The deliberately truncated title of Rodman Flender's terrific new documentary Conan O'Brien Can't Stop -- which takes viewers backstage on the carrot-topped comedian's 2010 live show the Legally Prohibited From Being Funny On Television Tour -- can be completed four different ways based on what we see in the movie.
We sense a great disturbance in the Force...
In Spring 2010, only two short months after walking away from The Tonight Show, Conan O'Brien took his act on the road with the Legally Prohibited from Being Funny on Television tour. Between April and June, he visited some 30 cities with a show that consisted of music, comedy and appearances by such big-name stars as Seth Rogen, Pee-wee Herman and Jon Stewart. Also along for the ride was a documentary crew that captured the on-stage action as well as O'Brien's off-stage brooding. The resulting movie, Conan O'Brien Can't Stop, opens in select cities on Friday. If you're looking for some more laughs before then, we recommend checking out these classic comedy concert films. (Note: All of these were released theatrically or direct to-video/DVD. That's why -- as much as we love them -- you won't see Chris Rock's HBO specials or Aziz Ansari's recent Comedy Central version of his Dangerously Delicious tour.)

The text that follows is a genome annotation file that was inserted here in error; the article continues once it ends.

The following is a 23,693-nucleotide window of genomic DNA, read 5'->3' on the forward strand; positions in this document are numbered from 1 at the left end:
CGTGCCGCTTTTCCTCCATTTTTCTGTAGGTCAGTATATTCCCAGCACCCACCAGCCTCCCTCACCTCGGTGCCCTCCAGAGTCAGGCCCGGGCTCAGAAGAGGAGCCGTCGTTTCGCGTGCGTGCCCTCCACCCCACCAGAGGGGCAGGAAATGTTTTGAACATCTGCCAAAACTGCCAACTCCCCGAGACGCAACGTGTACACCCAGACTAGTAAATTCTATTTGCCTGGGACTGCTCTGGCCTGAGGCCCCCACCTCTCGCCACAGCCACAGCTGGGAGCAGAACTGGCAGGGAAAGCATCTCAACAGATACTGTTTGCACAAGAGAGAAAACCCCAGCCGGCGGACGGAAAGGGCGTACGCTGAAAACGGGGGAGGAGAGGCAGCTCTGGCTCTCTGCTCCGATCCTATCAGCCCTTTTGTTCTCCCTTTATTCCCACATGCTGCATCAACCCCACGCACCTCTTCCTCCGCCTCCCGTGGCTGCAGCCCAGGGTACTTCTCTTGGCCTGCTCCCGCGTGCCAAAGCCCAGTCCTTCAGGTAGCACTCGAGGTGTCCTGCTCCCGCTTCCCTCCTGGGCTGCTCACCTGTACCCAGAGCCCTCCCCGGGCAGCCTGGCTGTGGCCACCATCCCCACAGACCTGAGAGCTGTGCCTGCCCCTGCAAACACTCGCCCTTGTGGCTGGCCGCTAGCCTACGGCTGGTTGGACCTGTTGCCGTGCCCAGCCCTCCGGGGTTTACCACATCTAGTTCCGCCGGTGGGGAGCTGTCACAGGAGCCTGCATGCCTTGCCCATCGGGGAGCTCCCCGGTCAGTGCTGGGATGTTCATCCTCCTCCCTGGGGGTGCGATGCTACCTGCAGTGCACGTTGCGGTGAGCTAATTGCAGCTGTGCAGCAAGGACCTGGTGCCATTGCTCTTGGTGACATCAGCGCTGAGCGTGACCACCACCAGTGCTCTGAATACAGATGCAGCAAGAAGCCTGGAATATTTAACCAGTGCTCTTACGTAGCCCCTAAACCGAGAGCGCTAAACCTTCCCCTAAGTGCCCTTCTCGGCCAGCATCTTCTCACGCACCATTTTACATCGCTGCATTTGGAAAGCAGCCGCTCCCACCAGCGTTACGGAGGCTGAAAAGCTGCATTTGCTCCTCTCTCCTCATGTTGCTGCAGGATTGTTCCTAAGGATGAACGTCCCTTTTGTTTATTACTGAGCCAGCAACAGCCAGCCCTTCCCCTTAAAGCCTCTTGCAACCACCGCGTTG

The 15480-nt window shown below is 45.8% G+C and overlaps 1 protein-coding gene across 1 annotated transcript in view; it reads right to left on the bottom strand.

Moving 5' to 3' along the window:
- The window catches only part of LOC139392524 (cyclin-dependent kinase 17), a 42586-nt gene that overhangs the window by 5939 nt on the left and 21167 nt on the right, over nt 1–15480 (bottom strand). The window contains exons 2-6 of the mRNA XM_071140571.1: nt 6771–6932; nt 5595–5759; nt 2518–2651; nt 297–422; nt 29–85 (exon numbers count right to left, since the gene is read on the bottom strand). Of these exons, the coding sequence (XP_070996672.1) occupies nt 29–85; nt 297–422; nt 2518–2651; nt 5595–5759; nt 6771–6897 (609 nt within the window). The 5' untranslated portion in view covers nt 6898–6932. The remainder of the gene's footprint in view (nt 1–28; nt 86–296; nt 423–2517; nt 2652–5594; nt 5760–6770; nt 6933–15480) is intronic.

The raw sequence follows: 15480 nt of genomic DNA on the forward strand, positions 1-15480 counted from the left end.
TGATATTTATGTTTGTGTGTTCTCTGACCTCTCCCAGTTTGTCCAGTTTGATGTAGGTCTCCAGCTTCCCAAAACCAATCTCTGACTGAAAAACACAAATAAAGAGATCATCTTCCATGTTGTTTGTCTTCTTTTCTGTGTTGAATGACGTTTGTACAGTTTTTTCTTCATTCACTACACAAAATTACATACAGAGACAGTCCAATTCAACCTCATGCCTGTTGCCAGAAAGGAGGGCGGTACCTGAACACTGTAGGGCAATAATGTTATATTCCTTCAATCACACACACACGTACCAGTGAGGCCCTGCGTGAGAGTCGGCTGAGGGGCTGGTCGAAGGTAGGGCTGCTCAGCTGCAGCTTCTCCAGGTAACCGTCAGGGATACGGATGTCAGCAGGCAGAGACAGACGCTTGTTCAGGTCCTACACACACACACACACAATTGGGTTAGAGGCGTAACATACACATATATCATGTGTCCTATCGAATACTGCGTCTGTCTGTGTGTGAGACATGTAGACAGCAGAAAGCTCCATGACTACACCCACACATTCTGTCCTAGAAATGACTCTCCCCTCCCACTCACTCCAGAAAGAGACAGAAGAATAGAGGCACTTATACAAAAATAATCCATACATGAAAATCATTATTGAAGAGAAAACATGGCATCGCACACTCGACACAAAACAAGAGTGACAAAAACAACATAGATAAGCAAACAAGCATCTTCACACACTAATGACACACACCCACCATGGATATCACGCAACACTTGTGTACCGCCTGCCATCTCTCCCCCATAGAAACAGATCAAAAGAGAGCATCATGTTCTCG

For me at least, the year in film started with a bang in the form of Gregg Araki's crazysexycool apocalyptic collegiate comedy Kaboom and ended with the whimper that was Stephen Daldry's flat, feeble 9/11 drama Extremely Loud & Incredibly Close. In between those two bookends, 2011 proved a pretty great year for movies, particularly if you thought outside the Hollywood box. After lumbering through a mostly fallow winter, spring and summer, the big movie studios rebounded with a strong fall slate of releases that included the bold new works from veteran filmmakers (Martin Scorsese, Steven Spielberg, Steven Soderbergh among them), star vehicles that actually emphasized brains over brawn (Moneyball, The Descendants) and even a few above-average franchise entries (Mission: Impossible -- Ghost Protocol, Paranormal Activity 3). And when Hollywood faltered, the independent and international film industries picked up the slack. If you lived nearby an art house or had access to a video-on-demand service, every month brought a steady stream of terrific titles that ran the gamut of genres, from ultraviolent samurai tales (Takeshi Miike's 13 Assassins) to moody Westerns (Kelly Reichardt's Meek's Cutoff) to stories of young love in bloom (Andrew Haigh's Weekend). Some years, I struggle to decide which films absolutely deserve a place on my Top Ten list. This year, I struggled to decide which ones I could leave off without too much regret. (That explains, by the way, why my list of Honorable Mentions includes another twenty-odd movies I couldn't bear not to single out.) So without further ado, in one of the best years for movies in some time, here are the best of the best.